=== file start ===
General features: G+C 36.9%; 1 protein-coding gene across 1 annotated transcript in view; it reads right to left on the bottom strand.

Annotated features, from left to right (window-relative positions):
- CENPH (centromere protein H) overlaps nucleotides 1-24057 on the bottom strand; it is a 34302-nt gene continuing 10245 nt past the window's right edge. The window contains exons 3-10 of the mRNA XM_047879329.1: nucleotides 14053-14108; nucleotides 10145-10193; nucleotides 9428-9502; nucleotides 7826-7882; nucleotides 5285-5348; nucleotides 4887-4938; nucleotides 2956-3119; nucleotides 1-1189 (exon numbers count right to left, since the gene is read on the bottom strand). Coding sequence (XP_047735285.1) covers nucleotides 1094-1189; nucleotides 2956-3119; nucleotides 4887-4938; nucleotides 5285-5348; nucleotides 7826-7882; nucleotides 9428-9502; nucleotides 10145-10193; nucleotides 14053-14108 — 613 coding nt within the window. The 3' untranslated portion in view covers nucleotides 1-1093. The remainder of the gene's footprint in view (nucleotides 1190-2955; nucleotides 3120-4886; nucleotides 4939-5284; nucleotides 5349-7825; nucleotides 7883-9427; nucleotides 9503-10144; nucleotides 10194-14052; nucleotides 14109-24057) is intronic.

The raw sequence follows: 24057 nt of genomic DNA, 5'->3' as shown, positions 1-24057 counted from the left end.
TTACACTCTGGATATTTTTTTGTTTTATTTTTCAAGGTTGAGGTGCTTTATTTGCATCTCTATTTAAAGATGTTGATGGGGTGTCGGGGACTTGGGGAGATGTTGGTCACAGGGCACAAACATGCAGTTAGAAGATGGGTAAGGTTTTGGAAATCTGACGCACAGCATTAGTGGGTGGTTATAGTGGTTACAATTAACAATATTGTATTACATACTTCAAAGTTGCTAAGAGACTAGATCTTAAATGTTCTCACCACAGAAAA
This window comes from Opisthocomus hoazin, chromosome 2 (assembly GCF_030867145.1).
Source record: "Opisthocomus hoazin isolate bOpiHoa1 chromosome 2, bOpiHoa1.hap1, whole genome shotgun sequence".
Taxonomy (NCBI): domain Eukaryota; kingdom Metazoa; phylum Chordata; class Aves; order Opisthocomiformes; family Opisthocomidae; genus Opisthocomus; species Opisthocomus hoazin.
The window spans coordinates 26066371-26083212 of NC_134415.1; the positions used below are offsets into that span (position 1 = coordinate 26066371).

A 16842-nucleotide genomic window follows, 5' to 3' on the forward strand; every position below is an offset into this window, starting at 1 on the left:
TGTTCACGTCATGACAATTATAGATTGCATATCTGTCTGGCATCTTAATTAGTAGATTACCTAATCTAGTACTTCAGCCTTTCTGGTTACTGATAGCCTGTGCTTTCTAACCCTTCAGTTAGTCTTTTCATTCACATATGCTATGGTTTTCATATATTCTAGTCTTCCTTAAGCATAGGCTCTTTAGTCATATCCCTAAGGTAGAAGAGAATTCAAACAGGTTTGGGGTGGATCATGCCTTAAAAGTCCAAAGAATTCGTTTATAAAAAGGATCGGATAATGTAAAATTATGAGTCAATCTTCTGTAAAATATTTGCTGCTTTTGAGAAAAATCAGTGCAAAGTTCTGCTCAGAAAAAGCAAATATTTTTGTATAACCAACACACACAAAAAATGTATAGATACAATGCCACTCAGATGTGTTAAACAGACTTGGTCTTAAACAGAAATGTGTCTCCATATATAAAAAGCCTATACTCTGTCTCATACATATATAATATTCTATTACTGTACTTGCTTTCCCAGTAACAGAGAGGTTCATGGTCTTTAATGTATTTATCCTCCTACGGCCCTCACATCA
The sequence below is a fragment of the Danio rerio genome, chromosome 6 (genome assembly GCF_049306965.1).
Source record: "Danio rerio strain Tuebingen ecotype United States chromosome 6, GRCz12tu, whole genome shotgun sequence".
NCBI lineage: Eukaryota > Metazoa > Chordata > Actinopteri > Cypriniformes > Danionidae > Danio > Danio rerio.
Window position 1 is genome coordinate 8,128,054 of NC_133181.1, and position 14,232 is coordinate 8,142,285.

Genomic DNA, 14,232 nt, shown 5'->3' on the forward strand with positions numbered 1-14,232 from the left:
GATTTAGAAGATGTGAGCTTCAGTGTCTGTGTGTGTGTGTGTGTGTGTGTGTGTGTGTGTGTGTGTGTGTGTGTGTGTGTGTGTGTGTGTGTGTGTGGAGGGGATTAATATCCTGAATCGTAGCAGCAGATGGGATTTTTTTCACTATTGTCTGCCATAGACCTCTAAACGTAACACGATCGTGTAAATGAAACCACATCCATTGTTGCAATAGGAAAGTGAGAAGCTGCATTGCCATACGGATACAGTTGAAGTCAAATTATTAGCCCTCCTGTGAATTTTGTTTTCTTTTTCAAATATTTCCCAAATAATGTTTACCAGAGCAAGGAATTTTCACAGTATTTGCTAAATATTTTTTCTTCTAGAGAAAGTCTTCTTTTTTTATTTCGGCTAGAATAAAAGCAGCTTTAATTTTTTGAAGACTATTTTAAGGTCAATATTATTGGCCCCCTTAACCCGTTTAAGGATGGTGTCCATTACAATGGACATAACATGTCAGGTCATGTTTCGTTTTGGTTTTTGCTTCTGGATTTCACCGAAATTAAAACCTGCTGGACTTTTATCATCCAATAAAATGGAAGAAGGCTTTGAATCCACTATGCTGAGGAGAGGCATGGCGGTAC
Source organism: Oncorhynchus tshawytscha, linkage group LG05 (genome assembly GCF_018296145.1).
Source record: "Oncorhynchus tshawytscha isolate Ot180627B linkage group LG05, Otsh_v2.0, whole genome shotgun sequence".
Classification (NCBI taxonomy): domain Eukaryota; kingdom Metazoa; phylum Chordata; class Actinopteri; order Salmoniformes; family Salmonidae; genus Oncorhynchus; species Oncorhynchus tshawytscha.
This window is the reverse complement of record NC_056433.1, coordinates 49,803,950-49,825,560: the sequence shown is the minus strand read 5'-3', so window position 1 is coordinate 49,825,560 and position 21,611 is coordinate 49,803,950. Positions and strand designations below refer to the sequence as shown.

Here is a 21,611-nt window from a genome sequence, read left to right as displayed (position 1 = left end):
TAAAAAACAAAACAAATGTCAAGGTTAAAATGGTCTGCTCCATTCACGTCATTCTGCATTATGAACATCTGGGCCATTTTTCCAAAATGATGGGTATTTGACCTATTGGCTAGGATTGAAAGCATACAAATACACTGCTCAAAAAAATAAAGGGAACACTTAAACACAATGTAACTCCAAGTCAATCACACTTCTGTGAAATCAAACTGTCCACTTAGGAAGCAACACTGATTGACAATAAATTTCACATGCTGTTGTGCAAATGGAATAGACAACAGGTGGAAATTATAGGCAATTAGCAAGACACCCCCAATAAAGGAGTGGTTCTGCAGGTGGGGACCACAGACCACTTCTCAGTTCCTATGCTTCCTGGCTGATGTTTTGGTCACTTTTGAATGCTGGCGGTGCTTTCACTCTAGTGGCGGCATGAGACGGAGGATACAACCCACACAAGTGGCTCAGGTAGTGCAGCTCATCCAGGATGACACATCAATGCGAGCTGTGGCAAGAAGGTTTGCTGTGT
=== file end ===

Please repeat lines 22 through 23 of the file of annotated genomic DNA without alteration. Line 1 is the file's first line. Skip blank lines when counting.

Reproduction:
Here is a 21,611-nt window from a genome sequence, read left to right as displayed (position 1 = left end):
TAAAAAACAAAACAAATGTCAAGGTTAAAATGGTCTGCTCCATTCACGTCATTCTGCATTATGAACATCTGGGCCATTTTTCCAAAATGATGGGTATTTGACCTATTGGCTAGGATTGAAAGCATACAAATACACTGCTCAAAAAAATAAAGGGAACACTTAAACACAATGTAACTCCAAGTCAATCACACTTCTGTGAAATCAAACTGTCCACTTAGGAAGCAACACTGATTGACAATAAATTTCACATGCTGTTGTGCAAATGGAATAGACAACAGGTGGAAATTATAGGCAATTAGCAAGACACCCCCAATAAAGGAGTGGTTCTGCAGGTGGGGACCACAGACCACTTCTCAGTTCCTATGCTTCCTGGCTGATGTTTTGGTCACTTTTGAATGCTGGCGGTGCTTTCACTCTAGTGGCGGCATGAGACGGAGGATACAACCCACACAAGTGGCTCAGGTAGTGCAGCTCATCCAGGATGACACATCAATGCGAGCTGTGGCAAGAAGGTTTGCTGTGT